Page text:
I am an associate professor in Politics and Women’s, Gender and Sexuality Studies at Brandeis University. I received my B.A. in political science from the University of Michigan and my Ph.D. in political science from the University of California, Berkeley. My scholarship investigates how life cycle events and life stages shape the political attitudes and behaviors of individuals. In my first book, The Political Consequences of Motherhood (2014, University of Michigan Press), I investigate the complex relationship between motherhood and women’s political attitudes. I have continued to investigate the ways in which motherhood shapes women’s political engagement in a series of co-authored articles and book chapters. Currently, I am working with colleagues to understand the impact of being the father of a daughter has on men’s gender-linked political attitudes and behaviors. I am also working on a project with several collaborators that investigates the political socialization of children; this work seeks to uncover whether the roots of gender gaps in political ambition, interest, and knowledge can be found in childhood. In addition to research on gender, I investigate political socialization questions related to racial attitudes and generational change. My work has been published in journals such as Political Psychology, Politics and Gender, P.S. Political Science and Politics, Politics, Groups and Identities, American Politics Research, Political Behavior, and Public Opinion Quarterly. I teach courses in American Politics, Women and Politics, and Political Psychology.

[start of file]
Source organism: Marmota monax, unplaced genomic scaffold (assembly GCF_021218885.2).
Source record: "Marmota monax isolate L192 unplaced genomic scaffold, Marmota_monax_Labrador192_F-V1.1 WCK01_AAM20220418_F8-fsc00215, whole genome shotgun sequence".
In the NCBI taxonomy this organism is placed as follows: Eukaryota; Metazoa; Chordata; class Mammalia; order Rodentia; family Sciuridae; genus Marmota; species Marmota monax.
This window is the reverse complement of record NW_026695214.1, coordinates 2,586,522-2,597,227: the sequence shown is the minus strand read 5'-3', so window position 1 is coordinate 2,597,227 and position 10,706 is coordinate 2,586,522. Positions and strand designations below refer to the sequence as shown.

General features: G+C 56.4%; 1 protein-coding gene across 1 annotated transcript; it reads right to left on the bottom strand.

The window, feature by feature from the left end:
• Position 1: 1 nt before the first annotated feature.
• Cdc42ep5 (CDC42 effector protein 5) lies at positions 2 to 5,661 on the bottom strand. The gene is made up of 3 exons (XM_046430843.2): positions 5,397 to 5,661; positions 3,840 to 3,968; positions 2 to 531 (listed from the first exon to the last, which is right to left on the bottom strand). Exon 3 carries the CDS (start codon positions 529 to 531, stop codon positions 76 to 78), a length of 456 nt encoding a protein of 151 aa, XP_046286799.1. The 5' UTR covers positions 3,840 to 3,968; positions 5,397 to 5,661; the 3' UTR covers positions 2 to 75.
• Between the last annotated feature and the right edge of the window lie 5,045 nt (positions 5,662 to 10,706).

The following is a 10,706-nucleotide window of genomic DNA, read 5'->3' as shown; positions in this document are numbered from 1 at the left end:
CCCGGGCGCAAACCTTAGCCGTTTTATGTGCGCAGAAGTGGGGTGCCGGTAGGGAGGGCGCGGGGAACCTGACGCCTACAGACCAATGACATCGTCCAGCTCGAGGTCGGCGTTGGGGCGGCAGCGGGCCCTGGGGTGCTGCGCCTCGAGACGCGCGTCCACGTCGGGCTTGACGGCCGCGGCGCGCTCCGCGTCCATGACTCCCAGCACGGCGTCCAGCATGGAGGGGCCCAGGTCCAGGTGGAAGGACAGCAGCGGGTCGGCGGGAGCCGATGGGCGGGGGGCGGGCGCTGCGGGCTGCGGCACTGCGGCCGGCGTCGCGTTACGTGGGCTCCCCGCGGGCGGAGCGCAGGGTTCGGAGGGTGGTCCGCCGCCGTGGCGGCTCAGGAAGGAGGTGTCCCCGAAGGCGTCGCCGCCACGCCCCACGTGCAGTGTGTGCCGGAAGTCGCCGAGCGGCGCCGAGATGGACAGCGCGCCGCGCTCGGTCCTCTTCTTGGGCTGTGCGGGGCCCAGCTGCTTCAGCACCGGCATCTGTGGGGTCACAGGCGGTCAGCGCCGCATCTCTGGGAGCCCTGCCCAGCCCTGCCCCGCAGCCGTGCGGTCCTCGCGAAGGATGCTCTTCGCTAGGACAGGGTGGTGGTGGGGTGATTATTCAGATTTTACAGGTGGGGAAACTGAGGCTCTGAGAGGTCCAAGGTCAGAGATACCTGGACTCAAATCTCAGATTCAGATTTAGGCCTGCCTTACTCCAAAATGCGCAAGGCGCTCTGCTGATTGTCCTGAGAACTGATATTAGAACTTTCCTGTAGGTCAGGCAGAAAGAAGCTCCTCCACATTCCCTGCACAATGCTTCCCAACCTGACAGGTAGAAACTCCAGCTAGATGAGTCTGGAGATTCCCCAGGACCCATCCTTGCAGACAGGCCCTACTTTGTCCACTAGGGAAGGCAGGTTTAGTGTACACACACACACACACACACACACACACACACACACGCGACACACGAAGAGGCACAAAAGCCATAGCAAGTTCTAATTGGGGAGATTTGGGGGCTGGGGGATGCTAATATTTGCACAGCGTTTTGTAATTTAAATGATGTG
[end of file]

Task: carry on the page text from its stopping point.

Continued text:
Gender and Politics
Political Parties and Interest Groups
Race, Ethnicity and Politics
Motherhood And Fatherhood